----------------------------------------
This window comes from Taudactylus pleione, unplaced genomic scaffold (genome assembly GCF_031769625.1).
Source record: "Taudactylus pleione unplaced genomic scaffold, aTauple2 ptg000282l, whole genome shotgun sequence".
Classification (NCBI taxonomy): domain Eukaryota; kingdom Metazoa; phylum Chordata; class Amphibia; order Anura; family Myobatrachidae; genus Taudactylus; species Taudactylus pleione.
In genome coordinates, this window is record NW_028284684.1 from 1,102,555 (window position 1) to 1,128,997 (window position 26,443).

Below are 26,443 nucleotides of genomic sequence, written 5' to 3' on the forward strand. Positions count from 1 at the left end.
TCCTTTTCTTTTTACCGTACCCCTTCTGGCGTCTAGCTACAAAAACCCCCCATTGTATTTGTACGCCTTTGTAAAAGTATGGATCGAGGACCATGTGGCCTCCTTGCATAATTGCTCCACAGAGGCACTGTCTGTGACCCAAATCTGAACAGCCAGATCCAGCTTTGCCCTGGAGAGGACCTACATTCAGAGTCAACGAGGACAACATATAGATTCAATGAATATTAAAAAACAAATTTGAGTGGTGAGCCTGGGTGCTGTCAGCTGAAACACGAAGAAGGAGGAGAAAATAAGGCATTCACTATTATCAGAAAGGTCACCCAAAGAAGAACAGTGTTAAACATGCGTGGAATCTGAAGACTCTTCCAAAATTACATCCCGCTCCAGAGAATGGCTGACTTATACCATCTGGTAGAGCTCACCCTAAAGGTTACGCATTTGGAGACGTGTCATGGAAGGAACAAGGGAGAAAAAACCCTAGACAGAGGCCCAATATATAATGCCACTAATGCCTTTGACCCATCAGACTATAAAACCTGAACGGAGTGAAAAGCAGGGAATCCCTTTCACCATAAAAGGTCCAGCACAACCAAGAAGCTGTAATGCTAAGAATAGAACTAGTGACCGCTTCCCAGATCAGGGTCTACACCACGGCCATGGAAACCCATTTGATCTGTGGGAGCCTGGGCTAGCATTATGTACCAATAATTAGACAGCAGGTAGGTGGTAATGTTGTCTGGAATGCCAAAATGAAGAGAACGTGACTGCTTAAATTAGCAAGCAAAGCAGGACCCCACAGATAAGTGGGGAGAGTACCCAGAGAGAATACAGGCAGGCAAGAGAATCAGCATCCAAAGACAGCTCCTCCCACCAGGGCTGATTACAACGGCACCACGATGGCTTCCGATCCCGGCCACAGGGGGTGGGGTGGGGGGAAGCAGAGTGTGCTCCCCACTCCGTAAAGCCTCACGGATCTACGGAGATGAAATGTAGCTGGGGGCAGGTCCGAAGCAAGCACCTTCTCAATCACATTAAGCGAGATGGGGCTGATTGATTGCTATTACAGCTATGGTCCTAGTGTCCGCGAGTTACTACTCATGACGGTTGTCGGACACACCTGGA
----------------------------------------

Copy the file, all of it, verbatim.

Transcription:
This window comes from Taudactylus pleione, unplaced genomic scaffold (genome assembly GCF_031769625.1).
Source record: "Taudactylus pleione unplaced genomic scaffold, aTauple2 ptg000282l, whole genome shotgun sequence".
Classification (NCBI taxonomy): domain Eukaryota; kingdom Metazoa; phylum Chordata; class Amphibia; order Anura; family Myobatrachidae; genus Taudactylus; species Taudactylus pleione.
In genome coordinates, this window is record NW_028284684.1 from 1,102,555 (window position 1) to 1,128,997 (window position 26,443).

Below are 26,443 nucleotides of genomic sequence, written 5' to 3' on the forward strand. Positions count from 1 at the left end.
TCCTTTTCTTTTTACCGTACCCCTTCTGGCGTCTAGCTACAAAAACCCCCCATTGTATTTGTACGCCTTTGTAAAAGTATGGATCGAGGACCATGTGGCCTCCTTGCATAATTGCTCCACAGAGGCACTGTCTGTGACCCAAATCTGAACAGCCAGATCCAGCTTTGCCCTGGAGAGGACCTACATTCAGAGTCAACGAGGACAACATATAGATTCAATGAATATTAAAAAACAAATTTGAGTGGTGAGCCTGGGTGCTGTCAGCTGAAACACGAAGAAGGAGGAGAAAATAAGGCATTCACTATTATCAGAAAGGTCACCCAAAGAAGAACAGTGTTAAACATGCGTGGAATCTGAAGACTCTTCCAAAATTACATCCCGCTCCAGAGAATGGCTGACTTATACCATCTGGTAGAGCTCACCCTAAAGGTTACGCATTTGGAGACGTGTCATGGAAGGAACAAGGGAGAAAAAACCCTAGACAGAGGCCCAATATATAATGCCACTAATGCCTTTGACCCATCAGACTATAAAACCTGAACGGAGTGAAAAGCAGGGAATCCCTTTCACCATAAAAGGTCCAGCACAACCAAGAAGCTGTAATGCTAAGAATAGAACTAGTGACCGCTTCCCAGATCAGGGTCTACACCACGGCCATGGAAACCCATTTGATCTGTGGGAGCCTGGGCTAGCATTATGTACCAATAATTAGACAGCAGGTAGGTGGTAATGTTGTCTGGAATGCCAAAATGAAGAGAACGTGACTGCTTAAATTAGCAAGCAAAGCAGGACCCCACAGATAAGTGGGGAGAGTACCCAGAGAGAATACAGGCAGGCAAGAGAATCAGCATCCAAAGACAGCTCCTCCCACCAGGGCTGATTACAACGGCACCACGATGGCTTCCGATCCCGGCCACAGGGGGTGGGGTGGGGGGAAGCAGAGTGTGCTCCCCACTCCGTAAAGCCTCACGGATCTACGGAGATGAAATGTAGCTGGGGGCAGGTCCGAAGCAAGCACCTTCTCAATCACATTAAGCGAGATGGGGCTGATTGATTGCTATTACAGCTATGGTCCTAGTGTCCGCGAGTTACTACTCATGACGGTTGTCGGACACACCTGGA